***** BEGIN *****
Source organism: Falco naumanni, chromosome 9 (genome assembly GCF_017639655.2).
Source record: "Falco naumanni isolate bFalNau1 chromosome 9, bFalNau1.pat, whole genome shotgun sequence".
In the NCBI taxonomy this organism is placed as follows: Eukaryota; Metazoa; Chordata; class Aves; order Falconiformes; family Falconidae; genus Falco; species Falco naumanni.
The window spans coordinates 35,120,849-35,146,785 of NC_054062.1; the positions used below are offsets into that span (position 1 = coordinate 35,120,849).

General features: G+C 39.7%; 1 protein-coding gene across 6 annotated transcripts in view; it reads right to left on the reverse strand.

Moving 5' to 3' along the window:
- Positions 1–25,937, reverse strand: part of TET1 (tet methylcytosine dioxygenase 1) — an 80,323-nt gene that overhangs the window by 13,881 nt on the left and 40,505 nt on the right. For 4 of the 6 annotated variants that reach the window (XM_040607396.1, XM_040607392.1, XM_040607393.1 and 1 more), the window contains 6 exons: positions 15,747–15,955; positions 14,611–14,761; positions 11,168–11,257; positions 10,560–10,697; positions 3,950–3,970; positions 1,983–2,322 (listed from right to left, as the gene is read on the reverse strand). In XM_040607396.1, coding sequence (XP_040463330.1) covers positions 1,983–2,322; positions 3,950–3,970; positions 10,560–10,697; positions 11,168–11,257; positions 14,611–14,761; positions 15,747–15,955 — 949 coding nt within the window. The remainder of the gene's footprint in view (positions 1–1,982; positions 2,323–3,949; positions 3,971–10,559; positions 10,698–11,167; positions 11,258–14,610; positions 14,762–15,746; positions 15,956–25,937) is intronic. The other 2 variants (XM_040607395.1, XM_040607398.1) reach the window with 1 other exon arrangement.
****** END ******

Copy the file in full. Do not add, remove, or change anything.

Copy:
Source organism: Falco naumanni, chromosome 9 (genome assembly GCF_017639655.2).
Source record: "Falco naumanni isolate bFalNau1 chromosome 9, bFalNau1.pat, whole genome shotgun sequence".
In the NCBI taxonomy this organism is placed as follows: Eukaryota; Metazoa; Chordata; class Aves; order Falconiformes; family Falconidae; genus Falco; species Falco naumanni.
The window spans coordinates 35,120,849-35,146,785 of NC_054062.1; the positions used below are offsets into that span (position 1 = coordinate 35,120,849).

General features: G+C 39.7%; 1 protein-coding gene across 6 annotated transcripts in view; it reads right to left on the reverse strand.

Moving 5' to 3' along the window:
- Positions 1–25,937, reverse strand: part of TET1 (tet methylcytosine dioxygenase 1) — an 80,323-nt gene that overhangs the window by 13,881 nt on the left and 40,505 nt on the right. For 4 of the 6 annotated variants that reach the window (XM_040607396.1, XM_040607392.1, XM_040607393.1 and 1 more), the window contains 6 exons: positions 15,747–15,955; positions 14,611–14,761; positions 11,168–11,257; positions 10,560–10,697; positions 3,950–3,970; positions 1,983–2,322 (listed from right to left, as the gene is read on the reverse strand). In XM_040607396.1, coding sequence (XP_040463330.1) covers positions 1,983–2,322; positions 3,950–3,970; positions 10,560–10,697; positions 11,168–11,257; positions 14,611–14,761; positions 15,747–15,955 — 949 coding nt within the window. The remainder of the gene's footprint in view (positions 1–1,982; positions 2,323–3,949; positions 3,971–10,559; positions 10,698–11,167; positions 11,258–14,610; positions 14,762–15,746; positions 15,956–25,937) is intronic. The other 2 variants (XM_040607395.1, XM_040607398.1) reach the window with 1 other exon arrangement.